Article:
Written by Heidi Baumstark
War. Invasion. The enemy. That’s what’s been said about the worldwide Coronavirus (COVID-19) pandemic. News media consistently refers to it as the “invisible enemy,” a “global war” and “the plague.”
The troops? It’s the medical community and first responders united as one force, heroes on the front lines. Similarities can be drawn between today’s medics battling COVID-19 with doctors and nurses fighting diseases and injuries during the 19th century—specifically during the 1861-1865 Civil War. Just like then, today, make-shift field hospitals have popped up to serve the sick, and local communities have rallied.
Tracy Gillespie is the Site Manager for NOVA Parks sites including Mt. Zion Historic Park (site of the restored Mt. Zion Old School Baptist Church), Gilbert’s Corner Regional Park, Aldie Mill, Mt. Defiance Historic Park, and Goose Creek Bridge. During the Civil War, Gillespie said churches became hospitals, including Aldie’s Mt. Zion Church on current day Route 50, but during Civil War days, it was known as Little River Turnpike, from Aldie Mill, east. (West of the mill, Route 50 was known as Ashby’s Gap Turnpike, now John Mosby Highway.) Union troops used the church after the 1863 cavalry battles of Aldie (June 17), Middleburg (June 19), and Upperville (June 21); graffiti on the church’s walls prove evidence of soldiers’ days spent there in recuperation.
Field Hospitals were often located in barns near a battlefield. Courtesy photo of the Library of Congress
The barn of a nearby neighbor, Alexander and Eliza Davis—whose farm was on the current Gilbert’s Corner Regional Park property on Route 50—was used as a hospital and dead soldiers were buried behind the barn. Alexander is known as “Yankee Davis” for his efforts guiding Union troops in the area. In February 1865, Eliza wrote a letter to her mother-in-law who lived in Yankee territory, Connecticut, and describes the sites she witnessed. Portions of Eliza’s letter reads: ”… you can only know war by reason I have lived on the battle field for the last four years have seen the dead & dying all around me the wounded brought in numbers to die on with amputated limbs to recover crippled for life just as an all Wise Providence should see fit[.] Our barn on one side and the [nearby Mt. Zion] church on the other have as hospitals … been full of wounded dead and dying at the same time. An army of men encamped about on every side in every direction as far as the eye could see … One that died in the barn said when he was dying, ‘Oh, my poor wife and child.’ I don’t know who he was or where his wife and child are, but his body is buried in a grave with two others, just back of our barn, all three buried without coffins …”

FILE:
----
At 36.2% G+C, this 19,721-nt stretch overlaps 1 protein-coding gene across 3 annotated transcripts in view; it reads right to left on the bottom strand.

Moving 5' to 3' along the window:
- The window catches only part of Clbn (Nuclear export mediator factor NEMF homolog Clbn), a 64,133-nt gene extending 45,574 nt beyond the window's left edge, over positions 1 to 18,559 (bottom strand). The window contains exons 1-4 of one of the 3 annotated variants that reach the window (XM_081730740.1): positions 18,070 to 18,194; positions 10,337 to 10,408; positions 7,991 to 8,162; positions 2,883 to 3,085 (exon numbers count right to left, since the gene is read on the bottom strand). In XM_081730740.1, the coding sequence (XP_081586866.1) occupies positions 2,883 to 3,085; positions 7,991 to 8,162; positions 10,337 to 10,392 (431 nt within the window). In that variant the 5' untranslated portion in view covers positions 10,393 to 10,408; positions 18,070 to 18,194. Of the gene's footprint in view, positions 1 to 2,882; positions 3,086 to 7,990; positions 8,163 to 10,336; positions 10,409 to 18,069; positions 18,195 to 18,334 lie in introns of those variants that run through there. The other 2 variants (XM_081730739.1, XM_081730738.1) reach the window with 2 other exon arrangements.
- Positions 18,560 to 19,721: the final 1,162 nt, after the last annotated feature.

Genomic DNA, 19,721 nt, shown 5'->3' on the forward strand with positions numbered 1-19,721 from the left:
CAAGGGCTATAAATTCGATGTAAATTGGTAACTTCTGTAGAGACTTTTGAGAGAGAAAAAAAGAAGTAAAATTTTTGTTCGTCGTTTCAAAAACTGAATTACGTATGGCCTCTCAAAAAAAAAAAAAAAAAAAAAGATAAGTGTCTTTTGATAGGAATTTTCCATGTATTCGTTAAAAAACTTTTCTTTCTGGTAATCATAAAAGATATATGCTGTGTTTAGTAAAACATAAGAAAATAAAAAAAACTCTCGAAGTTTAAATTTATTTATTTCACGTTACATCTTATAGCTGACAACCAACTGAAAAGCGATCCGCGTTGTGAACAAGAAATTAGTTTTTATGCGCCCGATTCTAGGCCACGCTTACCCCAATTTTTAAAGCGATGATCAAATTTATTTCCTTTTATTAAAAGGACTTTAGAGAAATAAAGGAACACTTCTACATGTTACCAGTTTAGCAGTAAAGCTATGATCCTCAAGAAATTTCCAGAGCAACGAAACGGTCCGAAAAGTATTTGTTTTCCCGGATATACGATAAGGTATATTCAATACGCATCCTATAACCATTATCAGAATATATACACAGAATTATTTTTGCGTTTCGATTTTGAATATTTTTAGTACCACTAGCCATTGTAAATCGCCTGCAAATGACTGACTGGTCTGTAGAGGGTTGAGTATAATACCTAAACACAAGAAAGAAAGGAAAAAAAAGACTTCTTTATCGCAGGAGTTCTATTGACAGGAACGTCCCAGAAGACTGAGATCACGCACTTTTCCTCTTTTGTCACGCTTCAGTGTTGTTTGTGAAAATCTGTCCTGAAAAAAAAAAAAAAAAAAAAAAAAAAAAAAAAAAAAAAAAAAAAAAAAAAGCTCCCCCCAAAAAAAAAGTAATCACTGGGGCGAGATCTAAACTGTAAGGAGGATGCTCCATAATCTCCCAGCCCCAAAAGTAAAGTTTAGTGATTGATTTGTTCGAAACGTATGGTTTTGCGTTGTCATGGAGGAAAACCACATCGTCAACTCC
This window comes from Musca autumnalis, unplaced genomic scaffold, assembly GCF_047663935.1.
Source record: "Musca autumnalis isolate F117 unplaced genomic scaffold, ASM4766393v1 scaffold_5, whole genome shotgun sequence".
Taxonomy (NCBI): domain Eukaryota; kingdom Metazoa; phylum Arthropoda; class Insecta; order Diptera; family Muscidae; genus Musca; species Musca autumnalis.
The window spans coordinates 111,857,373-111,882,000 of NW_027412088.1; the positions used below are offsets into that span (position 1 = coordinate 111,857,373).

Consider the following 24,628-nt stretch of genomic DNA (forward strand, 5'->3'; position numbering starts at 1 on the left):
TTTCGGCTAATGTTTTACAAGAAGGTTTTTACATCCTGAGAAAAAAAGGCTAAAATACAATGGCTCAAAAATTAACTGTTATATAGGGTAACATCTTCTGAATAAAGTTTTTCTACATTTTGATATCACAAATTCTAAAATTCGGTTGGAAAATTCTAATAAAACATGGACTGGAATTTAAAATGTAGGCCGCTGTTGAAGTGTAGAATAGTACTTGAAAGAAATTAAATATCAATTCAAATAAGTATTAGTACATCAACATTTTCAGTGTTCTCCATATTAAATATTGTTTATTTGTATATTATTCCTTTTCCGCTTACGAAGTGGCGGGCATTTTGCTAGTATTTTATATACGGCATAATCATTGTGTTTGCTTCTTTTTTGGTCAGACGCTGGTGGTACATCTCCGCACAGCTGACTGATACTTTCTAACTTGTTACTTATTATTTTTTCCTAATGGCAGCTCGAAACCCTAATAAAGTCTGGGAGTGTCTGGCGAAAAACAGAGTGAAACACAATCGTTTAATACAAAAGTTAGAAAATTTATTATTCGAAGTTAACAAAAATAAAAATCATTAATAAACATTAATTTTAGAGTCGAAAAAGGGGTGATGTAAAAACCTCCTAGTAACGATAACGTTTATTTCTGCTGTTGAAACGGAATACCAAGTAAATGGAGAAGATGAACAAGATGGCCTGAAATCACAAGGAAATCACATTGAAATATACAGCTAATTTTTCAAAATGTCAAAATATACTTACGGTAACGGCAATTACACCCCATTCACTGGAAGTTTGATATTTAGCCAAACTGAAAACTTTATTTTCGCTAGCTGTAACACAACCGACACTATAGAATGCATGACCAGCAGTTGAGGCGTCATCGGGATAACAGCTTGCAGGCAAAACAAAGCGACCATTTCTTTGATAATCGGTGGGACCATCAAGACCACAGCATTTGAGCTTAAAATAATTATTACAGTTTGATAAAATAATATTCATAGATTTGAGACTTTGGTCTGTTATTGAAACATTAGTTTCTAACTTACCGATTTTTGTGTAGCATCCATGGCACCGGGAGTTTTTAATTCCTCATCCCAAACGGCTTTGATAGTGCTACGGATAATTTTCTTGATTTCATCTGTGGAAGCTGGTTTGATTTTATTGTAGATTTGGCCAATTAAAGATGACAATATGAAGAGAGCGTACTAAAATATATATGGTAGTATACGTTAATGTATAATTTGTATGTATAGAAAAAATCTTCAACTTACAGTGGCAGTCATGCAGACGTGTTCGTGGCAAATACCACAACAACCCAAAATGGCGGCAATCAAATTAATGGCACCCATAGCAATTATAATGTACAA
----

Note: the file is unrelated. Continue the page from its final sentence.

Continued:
On Sunday, July 21, 1861, Washingtonians came out to the rolling fields of Manassas to witness the Union army whip the Confederates in what they thought would be a one-day quick victory, arriving with picnic baskets in-hand. Instead, they witnessed the first major land battle of the Civil War that day, known as the First Battle of Manassas (or First Battle of Bull Run), a win for the Confederates. History of wars, as they knew it then, was entirely “romantic” and “dramatic.” They had a skewed view of what to expect, explained Richard Gillespie, Public Historian and Historian Emeritus for the Mosby Heritage Area Association (MHAA) and Volunteer Guide at NOVA Parks (and husband to Tracy Gillespie).
Jim Burgess, Museum Specialist at Manassas National Battlefield Park, pointed out that Brig. Gen. Thomas J. Jackson (Stonewall Jackson) should have had nearly 5,000 men in his brigade at First Manassas, but most sources indicate Jackson only had 2,500 men on Henry Hill that day. “How did all those troops disappear? Most of his losses can be attributed to sickness and disease well before any of his troops saw combat,” according to Burgess.
About a mile south from the Manassas battlefield was Ben Lomond, an 1832-built house that was used as a Confederate hospital. Because it thunder-stormed the night of First Manassas, the house would have been packed with suffering soldiers, but with a lack of medical supplies and limited medical staff. First Manassas resulted in about 3,500 casualties and the area wasn’t prepared. So, homes, barns, churches, and fields turned into make-shift hospitals.
Mt. Zion Church at Mt. Zion Historic Park in Aldie, used as a Union hospital in June 1863 after three cavalry battles: Aldie (June 17), Middleburg (June 19), and Upperville (June 21). Courtesy photo by Tracy Gillespie